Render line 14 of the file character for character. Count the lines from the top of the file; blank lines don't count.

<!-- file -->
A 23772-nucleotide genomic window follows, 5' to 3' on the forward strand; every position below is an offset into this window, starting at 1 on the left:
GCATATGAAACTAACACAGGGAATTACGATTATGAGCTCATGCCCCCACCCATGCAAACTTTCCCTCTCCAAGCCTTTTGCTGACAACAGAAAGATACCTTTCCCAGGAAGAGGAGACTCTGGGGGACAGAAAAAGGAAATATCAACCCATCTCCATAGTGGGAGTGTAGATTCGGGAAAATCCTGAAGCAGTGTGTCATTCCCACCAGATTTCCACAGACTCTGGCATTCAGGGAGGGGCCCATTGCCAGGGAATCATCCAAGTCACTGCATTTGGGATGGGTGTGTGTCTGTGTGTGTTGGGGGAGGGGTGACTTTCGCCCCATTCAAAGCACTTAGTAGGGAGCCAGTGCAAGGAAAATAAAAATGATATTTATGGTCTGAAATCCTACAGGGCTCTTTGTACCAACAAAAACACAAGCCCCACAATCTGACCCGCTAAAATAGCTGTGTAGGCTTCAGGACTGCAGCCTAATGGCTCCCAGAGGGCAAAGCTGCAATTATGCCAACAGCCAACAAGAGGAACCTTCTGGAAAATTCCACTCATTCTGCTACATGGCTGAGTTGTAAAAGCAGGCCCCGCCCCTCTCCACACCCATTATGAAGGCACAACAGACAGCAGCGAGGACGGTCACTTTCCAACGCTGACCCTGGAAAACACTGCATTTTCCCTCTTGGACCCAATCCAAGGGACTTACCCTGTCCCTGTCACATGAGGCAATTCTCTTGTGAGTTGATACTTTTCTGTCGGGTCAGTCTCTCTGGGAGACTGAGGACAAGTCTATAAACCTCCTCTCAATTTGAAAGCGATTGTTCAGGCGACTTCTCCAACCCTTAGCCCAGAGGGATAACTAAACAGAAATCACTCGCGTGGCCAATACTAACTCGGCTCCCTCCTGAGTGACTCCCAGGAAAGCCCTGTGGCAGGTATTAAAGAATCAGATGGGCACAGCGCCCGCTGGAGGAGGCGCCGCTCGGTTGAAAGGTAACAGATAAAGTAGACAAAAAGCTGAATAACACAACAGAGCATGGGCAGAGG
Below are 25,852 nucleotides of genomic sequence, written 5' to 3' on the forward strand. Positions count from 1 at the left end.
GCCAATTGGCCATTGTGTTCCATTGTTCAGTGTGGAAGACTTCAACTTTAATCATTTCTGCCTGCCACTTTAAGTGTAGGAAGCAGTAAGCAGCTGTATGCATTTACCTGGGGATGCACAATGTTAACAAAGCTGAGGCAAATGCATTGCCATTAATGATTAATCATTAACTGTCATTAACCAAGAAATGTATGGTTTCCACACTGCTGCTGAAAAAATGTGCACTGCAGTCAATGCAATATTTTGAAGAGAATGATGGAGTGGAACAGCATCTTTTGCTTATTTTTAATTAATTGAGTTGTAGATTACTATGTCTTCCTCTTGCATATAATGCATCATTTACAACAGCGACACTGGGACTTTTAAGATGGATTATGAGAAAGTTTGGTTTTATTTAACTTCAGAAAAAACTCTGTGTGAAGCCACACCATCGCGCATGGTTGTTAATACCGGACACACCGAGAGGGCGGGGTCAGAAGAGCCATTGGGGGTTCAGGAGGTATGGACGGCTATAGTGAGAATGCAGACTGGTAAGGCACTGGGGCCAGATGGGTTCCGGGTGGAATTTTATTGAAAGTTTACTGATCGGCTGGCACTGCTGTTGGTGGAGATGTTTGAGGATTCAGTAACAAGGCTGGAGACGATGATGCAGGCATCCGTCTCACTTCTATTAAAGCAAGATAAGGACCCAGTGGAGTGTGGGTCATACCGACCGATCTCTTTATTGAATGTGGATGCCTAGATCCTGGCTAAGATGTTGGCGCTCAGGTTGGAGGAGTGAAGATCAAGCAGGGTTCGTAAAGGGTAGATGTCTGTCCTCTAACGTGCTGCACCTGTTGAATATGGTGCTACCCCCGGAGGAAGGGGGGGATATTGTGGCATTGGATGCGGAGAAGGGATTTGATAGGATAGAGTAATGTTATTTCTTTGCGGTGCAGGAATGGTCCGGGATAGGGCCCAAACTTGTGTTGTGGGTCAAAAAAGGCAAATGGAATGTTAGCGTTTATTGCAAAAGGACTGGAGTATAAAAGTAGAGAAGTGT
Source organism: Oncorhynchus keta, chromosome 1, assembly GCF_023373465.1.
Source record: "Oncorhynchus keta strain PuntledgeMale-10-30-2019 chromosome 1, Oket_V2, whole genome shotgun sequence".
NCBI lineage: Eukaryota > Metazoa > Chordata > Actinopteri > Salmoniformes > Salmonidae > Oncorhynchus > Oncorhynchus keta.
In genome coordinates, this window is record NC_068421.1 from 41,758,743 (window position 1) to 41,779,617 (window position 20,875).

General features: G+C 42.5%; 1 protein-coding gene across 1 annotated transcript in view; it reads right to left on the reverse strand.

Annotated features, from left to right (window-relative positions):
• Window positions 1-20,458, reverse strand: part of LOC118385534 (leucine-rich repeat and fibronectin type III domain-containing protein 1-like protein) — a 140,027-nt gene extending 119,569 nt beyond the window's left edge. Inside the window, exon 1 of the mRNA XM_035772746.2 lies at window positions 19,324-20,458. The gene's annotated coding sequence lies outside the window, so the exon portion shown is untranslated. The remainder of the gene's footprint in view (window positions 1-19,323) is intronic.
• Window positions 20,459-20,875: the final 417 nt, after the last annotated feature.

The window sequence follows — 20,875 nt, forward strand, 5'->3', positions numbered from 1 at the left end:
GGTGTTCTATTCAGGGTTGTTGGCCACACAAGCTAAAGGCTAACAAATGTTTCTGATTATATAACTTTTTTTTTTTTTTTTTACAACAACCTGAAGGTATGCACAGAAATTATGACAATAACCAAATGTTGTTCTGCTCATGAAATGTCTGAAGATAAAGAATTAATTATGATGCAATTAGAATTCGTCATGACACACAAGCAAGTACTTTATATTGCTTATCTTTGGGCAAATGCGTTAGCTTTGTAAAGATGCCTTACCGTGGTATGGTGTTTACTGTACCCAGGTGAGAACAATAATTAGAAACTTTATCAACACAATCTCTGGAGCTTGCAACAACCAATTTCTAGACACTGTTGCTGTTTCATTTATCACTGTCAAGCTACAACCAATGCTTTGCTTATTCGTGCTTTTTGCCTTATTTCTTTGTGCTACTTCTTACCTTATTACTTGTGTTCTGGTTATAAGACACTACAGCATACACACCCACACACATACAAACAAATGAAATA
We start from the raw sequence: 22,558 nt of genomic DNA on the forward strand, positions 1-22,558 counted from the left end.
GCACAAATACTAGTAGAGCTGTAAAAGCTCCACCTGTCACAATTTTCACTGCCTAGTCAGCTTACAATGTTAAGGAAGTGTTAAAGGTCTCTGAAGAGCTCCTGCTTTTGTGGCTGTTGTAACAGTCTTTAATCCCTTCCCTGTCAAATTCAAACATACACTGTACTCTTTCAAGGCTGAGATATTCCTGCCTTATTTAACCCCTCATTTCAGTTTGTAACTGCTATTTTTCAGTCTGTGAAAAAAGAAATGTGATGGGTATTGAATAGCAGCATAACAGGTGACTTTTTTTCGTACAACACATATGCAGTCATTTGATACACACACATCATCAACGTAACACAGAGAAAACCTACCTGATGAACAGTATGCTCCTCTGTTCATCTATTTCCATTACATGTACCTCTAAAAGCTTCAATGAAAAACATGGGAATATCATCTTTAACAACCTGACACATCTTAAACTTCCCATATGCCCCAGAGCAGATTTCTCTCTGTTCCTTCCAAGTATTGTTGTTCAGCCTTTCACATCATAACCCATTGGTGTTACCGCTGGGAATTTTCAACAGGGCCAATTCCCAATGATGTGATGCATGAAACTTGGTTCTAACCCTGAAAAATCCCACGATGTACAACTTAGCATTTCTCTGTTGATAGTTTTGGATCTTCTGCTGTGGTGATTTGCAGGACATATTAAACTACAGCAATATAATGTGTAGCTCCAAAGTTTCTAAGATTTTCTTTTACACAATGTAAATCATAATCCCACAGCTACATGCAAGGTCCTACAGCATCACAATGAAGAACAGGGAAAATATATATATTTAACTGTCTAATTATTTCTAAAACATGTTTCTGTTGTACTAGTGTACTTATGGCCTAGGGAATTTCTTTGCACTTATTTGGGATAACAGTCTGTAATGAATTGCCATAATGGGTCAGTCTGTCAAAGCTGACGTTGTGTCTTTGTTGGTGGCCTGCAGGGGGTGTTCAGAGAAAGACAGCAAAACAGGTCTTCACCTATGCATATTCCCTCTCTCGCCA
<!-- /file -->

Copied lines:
GGTGTTCTATTCAGGGTTGTTGGCCACACAAGCTAAAGGCTAACAAATGTTTCTGATTATATAACTTTTTTTTTTTTTTTTTACAACAACCTGAAGGTATGCACAGAAATTATGACAATAACCAAATGTTGTTCTGCTCATGAAATGTCTGAAGATAAAGAATTAATTATGATGCAATTAGAATTCGTCATGACACACAAGCAAGTACTTTATATTGCTTATCTTTGGGCAAATGCGTTAGCTTTGTAAAGATGCCTTACCGTGGTATGGTGTTTACTGTACCCAGGTGAGAACAATAATTAGAAACTTTATCAACACAATCTCTGGAGCTTGCAACAACCAATTTCTAGACACTGTTGCTGTTTCATTTATCACTGTCAAGCTACAACCAATGCTTTGCTTATTCGTGCTTTTTGCCTTATTTCTTTGTGCTACTTCTTACCTTATTACTTGTGTTCTGGTTATAAGACACTACAGCATACACACCCACACACATACAAACAAATGAAATA